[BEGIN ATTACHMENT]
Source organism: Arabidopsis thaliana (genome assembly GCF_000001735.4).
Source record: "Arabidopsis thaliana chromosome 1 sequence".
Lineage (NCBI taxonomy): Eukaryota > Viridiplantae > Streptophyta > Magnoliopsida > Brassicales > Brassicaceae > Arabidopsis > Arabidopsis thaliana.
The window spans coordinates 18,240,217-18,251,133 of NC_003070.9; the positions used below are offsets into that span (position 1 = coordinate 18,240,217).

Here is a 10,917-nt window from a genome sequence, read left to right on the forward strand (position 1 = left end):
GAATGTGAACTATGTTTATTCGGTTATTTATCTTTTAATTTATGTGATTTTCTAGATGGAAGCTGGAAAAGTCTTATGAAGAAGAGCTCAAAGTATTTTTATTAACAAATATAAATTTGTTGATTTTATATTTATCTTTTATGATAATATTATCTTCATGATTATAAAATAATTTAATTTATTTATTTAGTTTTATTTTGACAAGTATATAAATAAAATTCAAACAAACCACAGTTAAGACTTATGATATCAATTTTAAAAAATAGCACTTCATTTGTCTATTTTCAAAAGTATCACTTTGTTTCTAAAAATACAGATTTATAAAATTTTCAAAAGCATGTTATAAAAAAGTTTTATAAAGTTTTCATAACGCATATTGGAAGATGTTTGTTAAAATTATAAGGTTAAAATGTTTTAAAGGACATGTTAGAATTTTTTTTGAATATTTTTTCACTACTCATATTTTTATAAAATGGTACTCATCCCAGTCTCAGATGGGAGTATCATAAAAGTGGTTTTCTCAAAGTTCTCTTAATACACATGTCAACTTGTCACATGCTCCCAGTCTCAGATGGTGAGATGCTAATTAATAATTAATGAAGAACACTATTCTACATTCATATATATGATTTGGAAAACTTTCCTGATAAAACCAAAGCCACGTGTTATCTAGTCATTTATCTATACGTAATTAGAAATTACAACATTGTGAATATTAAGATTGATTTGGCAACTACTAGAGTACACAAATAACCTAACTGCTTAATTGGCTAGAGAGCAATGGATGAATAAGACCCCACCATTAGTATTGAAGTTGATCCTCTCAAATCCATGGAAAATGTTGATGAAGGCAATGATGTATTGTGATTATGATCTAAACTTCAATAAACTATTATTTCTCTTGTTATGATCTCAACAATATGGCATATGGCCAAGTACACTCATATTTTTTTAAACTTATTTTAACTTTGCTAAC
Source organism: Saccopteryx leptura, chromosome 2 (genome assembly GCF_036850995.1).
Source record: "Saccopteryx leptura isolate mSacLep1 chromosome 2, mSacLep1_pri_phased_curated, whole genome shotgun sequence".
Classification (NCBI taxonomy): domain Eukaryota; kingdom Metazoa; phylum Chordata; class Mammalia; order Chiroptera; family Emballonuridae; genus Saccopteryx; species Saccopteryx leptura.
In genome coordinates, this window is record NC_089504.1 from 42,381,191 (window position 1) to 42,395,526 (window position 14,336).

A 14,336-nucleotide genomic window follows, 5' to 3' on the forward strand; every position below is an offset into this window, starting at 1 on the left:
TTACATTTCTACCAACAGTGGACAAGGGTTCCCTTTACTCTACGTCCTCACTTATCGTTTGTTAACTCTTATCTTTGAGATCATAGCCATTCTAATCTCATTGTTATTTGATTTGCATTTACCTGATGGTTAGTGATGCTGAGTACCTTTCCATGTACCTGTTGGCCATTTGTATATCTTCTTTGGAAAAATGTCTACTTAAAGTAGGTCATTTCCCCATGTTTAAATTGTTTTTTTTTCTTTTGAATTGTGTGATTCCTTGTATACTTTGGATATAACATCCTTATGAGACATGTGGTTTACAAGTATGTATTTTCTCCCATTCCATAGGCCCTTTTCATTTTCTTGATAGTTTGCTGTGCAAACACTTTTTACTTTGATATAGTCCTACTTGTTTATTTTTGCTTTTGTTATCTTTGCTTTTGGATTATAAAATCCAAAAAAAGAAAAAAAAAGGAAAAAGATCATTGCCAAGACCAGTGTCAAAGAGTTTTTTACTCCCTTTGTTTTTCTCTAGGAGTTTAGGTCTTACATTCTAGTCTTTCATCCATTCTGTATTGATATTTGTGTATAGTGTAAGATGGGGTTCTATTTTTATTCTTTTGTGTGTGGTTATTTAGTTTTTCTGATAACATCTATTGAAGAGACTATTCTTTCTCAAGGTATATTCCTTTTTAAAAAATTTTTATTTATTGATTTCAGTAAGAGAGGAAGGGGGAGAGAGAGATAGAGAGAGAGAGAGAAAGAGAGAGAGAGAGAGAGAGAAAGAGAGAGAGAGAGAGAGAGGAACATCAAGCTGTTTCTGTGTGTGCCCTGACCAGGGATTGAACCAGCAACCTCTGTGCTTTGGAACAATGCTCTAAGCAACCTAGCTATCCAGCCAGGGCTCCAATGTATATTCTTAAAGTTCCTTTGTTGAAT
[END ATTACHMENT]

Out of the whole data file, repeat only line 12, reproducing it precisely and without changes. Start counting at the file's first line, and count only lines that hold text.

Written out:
TTACATTTCTACCAACAGTGGACAAGGGTTCCCTTTACTCTACGTCCTCACTTATCGTTTGTTAACTCTTATCTTTGAGATCATAGCCATTCTAATCTCATTGTTATTTGATTTGCATTTACCTGATGGTTAGTGATGCTGAGTACCTTTCCATGTACCTGTTGGCCATTTGTATATCTTCTTTGGAAAAATGTCTACTTAAAGTAGGTCATTTCCCCATGTTTAAATTGTTTTTTTTTCTTTTGAATTGTGTGATTCCTTGTATACTTTGGATATAACATCCTTATGAGACATGTGGTTTACAAGTATGTATTTTCTCCCATTCCATAGGCCCTTTTCATTTTCTTGATAGTTTGCTGTGCAAACACTTTTTACTTTGATATAGTCCTACTTGTTTATTTTTGCTTTTGTTATCTTTGCTTTTGGATTATAAAATCCAAAAAAAGAAAAAAAAAGGAAAAAGATCATTGCCAAGACCAGTGTCAAAGAGTTTTTTACTCCCTTTGTTTTTCTCTAGGAGTTTAGGTCTTACATTCTAGTCTTTCATCCATTCTGTATTGATATTTGTGTATAGTGTAAGATGGGGTTCTATTTTTATTCTTTTGTGTGTGGTTATTTAGTTTTTCTGATAACATCTATTGAAGAGACTATTCTTTCTCAAGGTATATTCCTTTTTAAAAAATTTTTATTTATTGATTTCAGTAAGAGAGGAAGGGGGAGAGAGAGATAGAGAGAGAGAGAGAAAGAGAGAGAGAGAGAGAGAGAAAGAGAGAGAGAGAGAGAGAGGAACATCAAGCTGTTTCTGTGTGTGCCCTGACCAGGGATTGAACCAGCAACCTCTGTGCTTTGGAACAATGCTCTAAGCAACCTAGCTATCCAGCCAGGGCTCCAATGTATATTCTTAAAGTTCCTTTGTTGAAT